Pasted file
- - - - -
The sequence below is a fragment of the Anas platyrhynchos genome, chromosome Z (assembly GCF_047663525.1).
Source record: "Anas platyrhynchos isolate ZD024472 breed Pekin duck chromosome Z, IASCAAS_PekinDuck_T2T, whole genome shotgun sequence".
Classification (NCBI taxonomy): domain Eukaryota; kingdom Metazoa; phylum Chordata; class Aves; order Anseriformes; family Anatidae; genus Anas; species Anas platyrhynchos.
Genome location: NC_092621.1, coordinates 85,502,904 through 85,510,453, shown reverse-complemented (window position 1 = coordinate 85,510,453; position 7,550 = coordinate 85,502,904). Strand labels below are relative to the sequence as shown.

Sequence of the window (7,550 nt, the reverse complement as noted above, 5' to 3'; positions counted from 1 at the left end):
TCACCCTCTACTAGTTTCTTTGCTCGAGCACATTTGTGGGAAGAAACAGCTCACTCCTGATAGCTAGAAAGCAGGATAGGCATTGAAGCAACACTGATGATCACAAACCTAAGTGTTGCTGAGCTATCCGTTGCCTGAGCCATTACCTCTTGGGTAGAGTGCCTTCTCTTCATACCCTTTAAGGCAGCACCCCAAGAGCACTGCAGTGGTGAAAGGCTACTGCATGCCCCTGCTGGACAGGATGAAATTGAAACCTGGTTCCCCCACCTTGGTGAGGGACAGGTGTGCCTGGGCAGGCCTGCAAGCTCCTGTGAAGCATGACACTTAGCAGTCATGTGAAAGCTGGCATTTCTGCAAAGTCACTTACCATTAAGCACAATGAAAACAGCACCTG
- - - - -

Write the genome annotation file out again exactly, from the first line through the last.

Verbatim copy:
The sequence below is a fragment of the Anas platyrhynchos genome, chromosome Z (assembly GCF_047663525.1).
Source record: "Anas platyrhynchos isolate ZD024472 breed Pekin duck chromosome Z, IASCAAS_PekinDuck_T2T, whole genome shotgun sequence".
Classification (NCBI taxonomy): domain Eukaryota; kingdom Metazoa; phylum Chordata; class Aves; order Anseriformes; family Anatidae; genus Anas; species Anas platyrhynchos.
Genome location: NC_092621.1, coordinates 85,502,904 through 85,510,453, shown reverse-complemented (window position 1 = coordinate 85,510,453; position 7,550 = coordinate 85,502,904). Strand labels below are relative to the sequence as shown.

Sequence of the window (7,550 nt, the reverse complement as noted above, 5' to 3'; positions counted from 1 at the left end):
TCACCCTCTACTAGTTTCTTTGCTCGAGCACATTTGTGGGAAGAAACAGCTCACTCCTGATAGCTAGAAAGCAGGATAGGCATTGAAGCAACACTGATGATCACAAACCTAAGTGTTGCTGAGCTATCCGTTGCCTGAGCCATTACCTCTTGGGTAGAGTGCCTTCTCTTCATACCCTTTAAGGCAGCACCCCAAGAGCACTGCAGTGGTGAAAGGCTACTGCATGCCCCTGCTGGACAGGATGAAATTGAAACCTGGTTCCCCCACCTTGGTGAGGGACAGGTGTGCCTGGGCAGGCCTGCAAGCTCCTGTGAAGCATGACACTTAGCAGTCATGTGAAAGCTGGCATTTCTGCAAAGTCACTTACCATTAAGCACAATGAAAACAGCACCTG